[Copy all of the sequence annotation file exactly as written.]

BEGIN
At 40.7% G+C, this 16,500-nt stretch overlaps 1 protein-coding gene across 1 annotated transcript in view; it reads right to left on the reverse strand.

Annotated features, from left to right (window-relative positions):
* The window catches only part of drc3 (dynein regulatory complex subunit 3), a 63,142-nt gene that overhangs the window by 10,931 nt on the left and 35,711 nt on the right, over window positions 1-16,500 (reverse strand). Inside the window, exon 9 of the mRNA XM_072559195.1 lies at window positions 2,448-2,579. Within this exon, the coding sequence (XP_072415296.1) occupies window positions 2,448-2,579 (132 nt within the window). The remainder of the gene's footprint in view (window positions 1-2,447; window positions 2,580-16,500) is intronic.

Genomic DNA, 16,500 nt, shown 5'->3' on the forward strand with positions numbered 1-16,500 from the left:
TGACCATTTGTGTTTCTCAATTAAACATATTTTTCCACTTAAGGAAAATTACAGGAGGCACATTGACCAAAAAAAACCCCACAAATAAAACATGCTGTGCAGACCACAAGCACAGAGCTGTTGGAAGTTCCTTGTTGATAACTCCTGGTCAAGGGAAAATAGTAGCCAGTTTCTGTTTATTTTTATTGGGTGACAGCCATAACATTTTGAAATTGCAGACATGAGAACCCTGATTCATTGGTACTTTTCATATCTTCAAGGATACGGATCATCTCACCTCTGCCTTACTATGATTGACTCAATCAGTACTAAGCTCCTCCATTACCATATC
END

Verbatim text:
At 40.7% G+C, this 16,500-nt stretch overlaps 1 protein-coding gene across 1 annotated transcript in view; it reads right to left on the reverse strand.

Annotated features, from left to right (window-relative positions):
* The window catches only part of drc3 (dynein regulatory complex subunit 3), a 63,142-nt gene that overhangs the window by 10,931 nt on the left and 35,711 nt on the right, over window positions 1-16,500 (reverse strand). Inside the window, exon 9 of the mRNA XM_072559195.1 lies at window positions 2,448-2,579. Within this exon, the coding sequence (XP_072415296.1) occupies window positions 2,448-2,579 (132 nt within the window). The remainder of the gene's footprint in view (window positions 1-2,447; window positions 2,580-16,500) is intronic.

Genomic DNA, 16,500 nt, shown 5'->3' on the forward strand with positions numbered 1-16,500 from the left:
TGACCATTTGTGTTTCTCAATTAAACATATTTTTCCACTTAAGGAAAATTACAGGAGGCACATTGACCAAAAAAAACCCCACAAATAAAACATGCTGTGCAGACCACAAGCACAGAGCTGTTGGAAGTTCCTTGTTGATAACTCCTGGTCAAGGGAAAATAGTAGCCAGTTTCTGTTTATTTTTATTGGGTGACAGCCATAACATTTTGAAATTGCAGACATGAGAACCCTGATTCATTGGTACTTTTCATATCTTCAAGGATACGGATCATCTCACCTCTGCCTTACTATGATTGACTCAATCAGTACTAAGCTCCTCCATTACCATATC